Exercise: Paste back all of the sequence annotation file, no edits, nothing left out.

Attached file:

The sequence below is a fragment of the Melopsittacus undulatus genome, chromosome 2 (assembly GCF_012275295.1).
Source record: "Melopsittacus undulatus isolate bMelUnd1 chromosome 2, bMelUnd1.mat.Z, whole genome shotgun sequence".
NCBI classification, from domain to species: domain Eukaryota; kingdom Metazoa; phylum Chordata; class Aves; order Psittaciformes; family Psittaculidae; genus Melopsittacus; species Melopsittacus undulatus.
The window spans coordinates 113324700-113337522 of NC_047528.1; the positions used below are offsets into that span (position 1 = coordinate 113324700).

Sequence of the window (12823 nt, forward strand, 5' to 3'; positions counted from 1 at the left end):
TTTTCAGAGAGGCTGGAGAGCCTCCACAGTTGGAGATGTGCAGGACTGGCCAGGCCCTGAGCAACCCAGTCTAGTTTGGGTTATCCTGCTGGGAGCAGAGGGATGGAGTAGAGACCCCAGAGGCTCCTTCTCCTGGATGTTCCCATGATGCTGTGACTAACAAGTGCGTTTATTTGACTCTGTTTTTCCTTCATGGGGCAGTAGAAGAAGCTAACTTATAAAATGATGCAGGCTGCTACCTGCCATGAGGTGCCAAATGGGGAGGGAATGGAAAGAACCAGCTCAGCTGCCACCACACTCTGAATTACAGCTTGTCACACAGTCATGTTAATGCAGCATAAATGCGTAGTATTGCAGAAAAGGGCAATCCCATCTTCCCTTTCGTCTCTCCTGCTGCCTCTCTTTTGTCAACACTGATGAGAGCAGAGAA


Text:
The sequence below is a fragment of the Melopsittacus undulatus genome, chromosome 2 (assembly GCF_012275295.1).
Source record: "Melopsittacus undulatus isolate bMelUnd1 chromosome 2, bMelUnd1.mat.Z, whole genome shotgun sequence".
NCBI classification, from domain to species: domain Eukaryota; kingdom Metazoa; phylum Chordata; class Aves; order Psittaciformes; family Psittaculidae; genus Melopsittacus; species Melopsittacus undulatus.
The window spans coordinates 113324700-113337522 of NC_047528.1; the positions used below are offsets into that span (position 1 = coordinate 113324700).

Sequence of the window (12823 nt, forward strand, 5' to 3'; positions counted from 1 at the left end):
TTTTCAGAGAGGCTGGAGAGCCTCCACAGTTGGAGATGTGCAGGACTGGCCAGGCCCTGAGCAACCCAGTCTAGTTTGGGTTATCCTGCTGGGAGCAGAGGGATGGAGTAGAGACCCCAGAGGCTCCTTCTCCTGGATGTTCCCATGATGCTGTGACTAACAAGTGCGTTTATTTGACTCTGTTTTTCCTTCATGGGGCAGTAGAAGAAGCTAACTTATAAAATGATGCAGGCTGCTACCTGCCATGAGGTGCCAAATGGGGAGGGAATGGAAAGAACCAGCTCAGCTGCCACCACACTCTGAATTACAGCTTGTCACACAGTCATGTTAATGCAGCATAAATGCGTAGTATTGCAGAAAAGGGCAATCCCATCTTCCCTTTCGTCTCTCCTGCTGCCTCTCTTTTGTCAACACTGATGAGAGCAGAGAA